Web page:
A life in measurement

In these disrupted times, never before has strategic, impactful communication been so important, as well as guidance and signposts of where and how we are making a difference to outcomes. Reflections from a lifetime of service in measuring communications.

I have been in the reputation research business for close to 30 years, aiming to empower those who want a voice and who want to listen.

This is perhaps because I grew up as the youngest of four sisters – and began my life with having to fight to get my voice heard and have people listen.

(Image above: Sandra Macleod accepting the Page Distinguished Service Award on 25 September 2018/ Photo: Page Society)

In London in the mid-80s, as a 25 year-old head of communications of PA Management Consultants, I tried hard to have the partners hear my voice – to stop, to think and to be mindful about our communications. For them, at the time, the only thing that mattered was being in the Financial Times, every day if possible. Only when I convinced them that I should do some benchmark research among our clients, prospects and influencers, that I was truly able to get my voice heard. On completing the study, the first chart I put up was a quote from one of our major clients stating why they were about to leave us for another firm, because they didn’t think we offered what they wanted. We did, but we just didn’t talk about it. Our unconsidered messaging was hurting the business. Communications was suddenly material. The firm took note and started to change and improve for the better, and I’ve been in love with the power of research ever since.

Seeing media analysis in the US, I aimed to bring that discipline and insight to the UK. No bank would back me, as it was untested in Europe. Furthermore, everyone said public relations was not measurable. So my husband and I used our house for security, I went without a salary for three years, I grew the business, had two children and begged my husband to keep his day job. Media content analysis in those days was about couriers delivering boxes upon boxes of press cuttings, radio tapes and television recordings to be dissected, analysed and reported upon monthly with trained and qualified analysts. I could only dream of tidy, paperless offices and shelves, as in all our centres, we brimmed over with crates of coverage from our growing roster of clients. Those were the days of the ‘thud factor’ of success.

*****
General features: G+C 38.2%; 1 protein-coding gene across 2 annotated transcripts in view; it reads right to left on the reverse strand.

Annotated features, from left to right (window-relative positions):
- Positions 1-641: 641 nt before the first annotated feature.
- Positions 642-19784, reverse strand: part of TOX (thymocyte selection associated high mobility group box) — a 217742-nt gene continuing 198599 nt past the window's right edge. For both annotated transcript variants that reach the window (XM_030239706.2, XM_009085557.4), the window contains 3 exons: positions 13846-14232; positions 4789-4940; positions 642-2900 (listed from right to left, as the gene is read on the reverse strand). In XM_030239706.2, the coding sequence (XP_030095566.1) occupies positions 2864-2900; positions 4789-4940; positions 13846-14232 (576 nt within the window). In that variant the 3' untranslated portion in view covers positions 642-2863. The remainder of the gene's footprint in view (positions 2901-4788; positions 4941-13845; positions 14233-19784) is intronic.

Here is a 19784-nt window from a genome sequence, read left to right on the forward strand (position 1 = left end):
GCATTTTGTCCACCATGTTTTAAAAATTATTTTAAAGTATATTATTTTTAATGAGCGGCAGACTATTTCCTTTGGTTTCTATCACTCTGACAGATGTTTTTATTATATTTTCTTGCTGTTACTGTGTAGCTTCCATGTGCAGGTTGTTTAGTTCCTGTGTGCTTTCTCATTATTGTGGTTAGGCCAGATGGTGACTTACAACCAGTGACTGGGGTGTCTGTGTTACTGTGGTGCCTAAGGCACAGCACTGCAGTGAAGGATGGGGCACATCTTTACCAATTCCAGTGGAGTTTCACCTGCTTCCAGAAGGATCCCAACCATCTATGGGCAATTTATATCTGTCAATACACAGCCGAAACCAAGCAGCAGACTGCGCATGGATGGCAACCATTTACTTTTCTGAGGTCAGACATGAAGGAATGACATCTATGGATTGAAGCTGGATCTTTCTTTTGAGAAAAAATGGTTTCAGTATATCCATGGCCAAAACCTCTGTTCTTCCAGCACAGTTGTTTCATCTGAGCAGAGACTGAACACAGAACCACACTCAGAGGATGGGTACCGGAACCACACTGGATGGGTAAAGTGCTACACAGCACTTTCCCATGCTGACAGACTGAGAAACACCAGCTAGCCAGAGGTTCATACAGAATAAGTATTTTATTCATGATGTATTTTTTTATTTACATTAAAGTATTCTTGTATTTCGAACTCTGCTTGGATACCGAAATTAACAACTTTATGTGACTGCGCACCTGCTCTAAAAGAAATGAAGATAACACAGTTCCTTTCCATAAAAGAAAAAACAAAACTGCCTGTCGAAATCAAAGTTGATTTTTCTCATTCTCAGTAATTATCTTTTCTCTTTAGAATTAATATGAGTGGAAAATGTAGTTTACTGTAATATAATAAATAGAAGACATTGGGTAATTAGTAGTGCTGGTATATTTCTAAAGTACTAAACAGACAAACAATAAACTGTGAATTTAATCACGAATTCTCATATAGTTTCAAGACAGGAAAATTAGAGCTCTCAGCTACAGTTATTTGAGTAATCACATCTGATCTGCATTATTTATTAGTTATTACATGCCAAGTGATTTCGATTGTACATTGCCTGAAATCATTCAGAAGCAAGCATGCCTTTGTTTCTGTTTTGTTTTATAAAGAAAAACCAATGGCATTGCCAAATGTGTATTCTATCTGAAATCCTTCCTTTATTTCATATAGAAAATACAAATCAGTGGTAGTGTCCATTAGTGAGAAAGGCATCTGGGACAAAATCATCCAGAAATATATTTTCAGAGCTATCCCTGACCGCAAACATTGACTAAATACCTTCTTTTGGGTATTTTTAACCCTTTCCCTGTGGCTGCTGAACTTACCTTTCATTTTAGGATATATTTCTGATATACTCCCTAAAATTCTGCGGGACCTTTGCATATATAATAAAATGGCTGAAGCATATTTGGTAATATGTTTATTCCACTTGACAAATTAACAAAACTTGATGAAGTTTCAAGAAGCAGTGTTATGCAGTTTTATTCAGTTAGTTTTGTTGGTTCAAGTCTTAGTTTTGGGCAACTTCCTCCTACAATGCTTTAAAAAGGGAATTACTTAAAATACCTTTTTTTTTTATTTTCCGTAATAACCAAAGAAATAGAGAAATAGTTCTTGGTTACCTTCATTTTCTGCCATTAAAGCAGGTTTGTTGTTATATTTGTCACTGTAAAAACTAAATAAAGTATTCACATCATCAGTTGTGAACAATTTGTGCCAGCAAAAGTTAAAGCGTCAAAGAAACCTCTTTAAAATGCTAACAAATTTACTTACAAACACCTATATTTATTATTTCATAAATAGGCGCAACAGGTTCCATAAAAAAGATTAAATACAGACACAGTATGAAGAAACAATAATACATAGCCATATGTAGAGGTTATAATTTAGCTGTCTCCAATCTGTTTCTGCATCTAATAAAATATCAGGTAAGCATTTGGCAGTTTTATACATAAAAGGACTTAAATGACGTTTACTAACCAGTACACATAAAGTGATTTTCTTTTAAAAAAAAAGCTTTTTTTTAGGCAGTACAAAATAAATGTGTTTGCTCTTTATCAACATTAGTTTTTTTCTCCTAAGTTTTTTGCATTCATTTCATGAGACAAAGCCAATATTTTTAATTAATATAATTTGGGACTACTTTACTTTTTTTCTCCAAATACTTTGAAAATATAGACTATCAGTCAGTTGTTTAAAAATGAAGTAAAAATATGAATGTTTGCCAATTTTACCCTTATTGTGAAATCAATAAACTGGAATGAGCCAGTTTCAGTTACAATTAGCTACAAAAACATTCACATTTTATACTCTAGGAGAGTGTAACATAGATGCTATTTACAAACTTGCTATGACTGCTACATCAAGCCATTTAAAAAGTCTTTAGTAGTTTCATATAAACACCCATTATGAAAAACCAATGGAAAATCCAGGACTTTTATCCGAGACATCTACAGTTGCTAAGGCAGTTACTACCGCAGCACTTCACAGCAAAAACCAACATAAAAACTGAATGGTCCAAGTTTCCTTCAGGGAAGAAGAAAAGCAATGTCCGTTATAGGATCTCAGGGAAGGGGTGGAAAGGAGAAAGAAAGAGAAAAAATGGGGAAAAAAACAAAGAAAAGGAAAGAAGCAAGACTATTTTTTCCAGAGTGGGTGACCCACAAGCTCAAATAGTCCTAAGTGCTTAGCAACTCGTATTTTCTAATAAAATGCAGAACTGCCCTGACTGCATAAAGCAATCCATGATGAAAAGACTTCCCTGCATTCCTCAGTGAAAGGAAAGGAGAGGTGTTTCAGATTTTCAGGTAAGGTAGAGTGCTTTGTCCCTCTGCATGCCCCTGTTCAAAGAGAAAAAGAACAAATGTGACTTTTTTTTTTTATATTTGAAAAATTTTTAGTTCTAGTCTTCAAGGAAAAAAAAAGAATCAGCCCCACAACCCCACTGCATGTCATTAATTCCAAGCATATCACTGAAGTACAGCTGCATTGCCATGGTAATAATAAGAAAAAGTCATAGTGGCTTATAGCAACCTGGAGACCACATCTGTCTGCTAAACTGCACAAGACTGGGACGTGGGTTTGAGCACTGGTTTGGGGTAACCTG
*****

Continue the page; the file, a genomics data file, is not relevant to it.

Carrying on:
"Seeing media analysis in the US, I aimed to bring that discipline and insight to the UK."

The communications research approach itself was not recognised by any official body, so I started the Association for Media Evaluation Companies – AMEC – and turned to the academically recognised principles of content analysis as our foundation of legitimacy. There were perhaps four or five other budding agencies doing this work, and with that, the communications research and evaluation industry was born in Europe.

My north star

But as we all know communications is so much more than just about quantity or volume. As Winston Churchill, who corresponded with my father during the war, once observed: “On serious issues, I listen seriously. According to, least important, WHAT is being said; more importantly, HOW it is being said; most importantly, WHO is saying it.”

In our noisy, digital times, I believe that active listening is more important now than ever before, to understand where and how winds may be shifting and moving – and why. I have a default belief in the unique voice we bring to our organisations, with the power of evidence, to help them navigate through these gusts, squalls and challenges, safely – and for the better.